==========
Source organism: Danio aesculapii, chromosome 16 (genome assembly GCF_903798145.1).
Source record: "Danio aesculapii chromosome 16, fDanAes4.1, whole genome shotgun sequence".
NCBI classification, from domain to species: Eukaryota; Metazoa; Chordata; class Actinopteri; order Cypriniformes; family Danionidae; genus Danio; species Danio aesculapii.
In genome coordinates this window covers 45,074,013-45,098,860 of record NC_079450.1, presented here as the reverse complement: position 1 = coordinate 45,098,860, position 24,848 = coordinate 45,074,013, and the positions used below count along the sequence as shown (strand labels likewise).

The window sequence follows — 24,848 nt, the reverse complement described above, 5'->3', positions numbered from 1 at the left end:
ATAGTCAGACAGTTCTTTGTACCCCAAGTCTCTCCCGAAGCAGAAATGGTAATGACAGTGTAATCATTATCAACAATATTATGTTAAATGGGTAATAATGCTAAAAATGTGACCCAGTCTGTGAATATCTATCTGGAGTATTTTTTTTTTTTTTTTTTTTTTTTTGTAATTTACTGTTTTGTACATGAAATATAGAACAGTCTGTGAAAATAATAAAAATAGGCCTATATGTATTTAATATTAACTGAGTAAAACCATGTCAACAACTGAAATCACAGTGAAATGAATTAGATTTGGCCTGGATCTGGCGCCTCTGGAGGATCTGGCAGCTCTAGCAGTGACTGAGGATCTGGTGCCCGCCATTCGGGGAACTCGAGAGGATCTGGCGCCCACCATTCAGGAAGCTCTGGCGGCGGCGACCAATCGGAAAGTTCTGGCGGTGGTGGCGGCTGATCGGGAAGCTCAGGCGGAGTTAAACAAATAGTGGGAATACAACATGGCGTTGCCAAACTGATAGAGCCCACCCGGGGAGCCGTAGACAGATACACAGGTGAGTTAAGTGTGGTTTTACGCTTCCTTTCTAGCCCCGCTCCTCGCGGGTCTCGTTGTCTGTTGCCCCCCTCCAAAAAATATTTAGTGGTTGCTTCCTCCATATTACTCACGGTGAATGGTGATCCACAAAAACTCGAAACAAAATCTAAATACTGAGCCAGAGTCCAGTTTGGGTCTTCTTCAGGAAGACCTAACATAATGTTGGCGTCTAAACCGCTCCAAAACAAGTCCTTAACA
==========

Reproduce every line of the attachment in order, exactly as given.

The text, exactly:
Source organism: Danio aesculapii, chromosome 16 (genome assembly GCF_903798145.1).
Source record: "Danio aesculapii chromosome 16, fDanAes4.1, whole genome shotgun sequence".
NCBI classification, from domain to species: Eukaryota; Metazoa; Chordata; class Actinopteri; order Cypriniformes; family Danionidae; genus Danio; species Danio aesculapii.
In genome coordinates this window covers 45,074,013-45,098,860 of record NC_079450.1, presented here as the reverse complement: position 1 = coordinate 45,098,860, position 24,848 = coordinate 45,074,013, and the positions used below count along the sequence as shown (strand labels likewise).

The window sequence follows — 24,848 nt, the reverse complement described above, 5'->3', positions numbered from 1 at the left end:
ATAGTCAGACAGTTCTTTGTACCCCAAGTCTCTCCCGAAGCAGAAATGGTAATGACAGTGTAATCATTATCAACAATATTATGTTAAATGGGTAATAATGCTAAAAATGTGACCCAGTCTGTGAATATCTATCTGGAGTATTTTTTTTTTTTTTTTTTTTTTTTTGTAATTTACTGTTTTGTACATGAAATATAGAACAGTCTGTGAAAATAATAAAAATAGGCCTATATGTATTTAATATTAACTGAGTAAAACCATGTCAACAACTGAAATCACAGTGAAATGAATTAGATTTGGCCTGGATCTGGCGCCTCTGGAGGATCTGGCAGCTCTAGCAGTGACTGAGGATCTGGTGCCCGCCATTCGGGGAACTCGAGAGGATCTGGCGCCCACCATTCAGGAAGCTCTGGCGGCGGCGACCAATCGGAAAGTTCTGGCGGTGGTGGCGGCTGATCGGGAAGCTCAGGCGGAGTTAAACAAATAGTGGGAATACAACATGGCGTTGCCAAACTGATAGAGCCCACCCGGGGAGCCGTAGACAGATACACAGGTGAGTTAAGTGTGGTTTTACGCTTCCTTTCTAGCCCCGCTCCTCGCGGGTCTCGTTGTCTGTTGCCCCCCTCCAAAAAATATTTAGTGGTTGCTTCCTCCATATTACTCACGGTGAATGGTGATCCACAAAAACTCGAAACAAAATCTAAATACTGAGCCAGAGTCCAGTTTGGGTCTTCTTCAGGAAGACCTAACATAATGTTGGCGTCTAAACCGCTCCAAAACAAGTCCTTAACA